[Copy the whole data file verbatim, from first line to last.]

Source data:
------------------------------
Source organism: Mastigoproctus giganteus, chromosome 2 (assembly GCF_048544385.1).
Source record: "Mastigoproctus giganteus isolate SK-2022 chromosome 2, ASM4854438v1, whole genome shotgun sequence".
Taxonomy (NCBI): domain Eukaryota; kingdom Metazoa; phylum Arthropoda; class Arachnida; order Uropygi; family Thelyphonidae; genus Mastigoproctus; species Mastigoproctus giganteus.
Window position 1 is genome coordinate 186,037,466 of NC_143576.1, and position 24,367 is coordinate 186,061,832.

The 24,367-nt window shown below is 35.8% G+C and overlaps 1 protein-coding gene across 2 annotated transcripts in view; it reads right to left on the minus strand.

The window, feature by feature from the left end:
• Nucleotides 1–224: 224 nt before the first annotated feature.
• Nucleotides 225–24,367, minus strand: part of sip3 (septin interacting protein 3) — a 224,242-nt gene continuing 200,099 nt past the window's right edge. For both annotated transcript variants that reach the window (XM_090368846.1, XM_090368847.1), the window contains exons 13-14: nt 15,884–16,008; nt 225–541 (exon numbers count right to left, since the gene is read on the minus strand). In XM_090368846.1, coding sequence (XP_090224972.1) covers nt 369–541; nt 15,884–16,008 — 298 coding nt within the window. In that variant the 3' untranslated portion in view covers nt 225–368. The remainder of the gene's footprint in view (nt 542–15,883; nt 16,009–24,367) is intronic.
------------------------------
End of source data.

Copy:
Source organism: Mastigoproctus giganteus, chromosome 2 (assembly GCF_048544385.1).
Source record: "Mastigoproctus giganteus isolate SK-2022 chromosome 2, ASM4854438v1, whole genome shotgun sequence".
Taxonomy (NCBI): domain Eukaryota; kingdom Metazoa; phylum Arthropoda; class Arachnida; order Uropygi; family Thelyphonidae; genus Mastigoproctus; species Mastigoproctus giganteus.
Window position 1 is genome coordinate 186,037,466 of NC_143576.1, and position 24,367 is coordinate 186,061,832.

The 24,367-nt window shown below is 35.8% G+C and overlaps 1 protein-coding gene across 2 annotated transcripts in view; it reads right to left on the minus strand.

The window, feature by feature from the left end:
• Nucleotides 1–224: 224 nt before the first annotated feature.
• Nucleotides 225–24,367, minus strand: part of sip3 (septin interacting protein 3) — a 224,242-nt gene continuing 200,099 nt past the window's right edge. For both annotated transcript variants that reach the window (XM_090368846.1, XM_090368847.1), the window contains exons 13-14: nt 15,884–16,008; nt 225–541 (exon numbers count right to left, since the gene is read on the minus strand). In XM_090368846.1, coding sequence (XP_090224972.1) covers nt 369–541; nt 15,884–16,008 — 298 coding nt within the window. In that variant the 3' untranslated portion in view covers nt 225–368. The remainder of the gene's footprint in view (nt 542–15,883; nt 16,009–24,367) is intronic.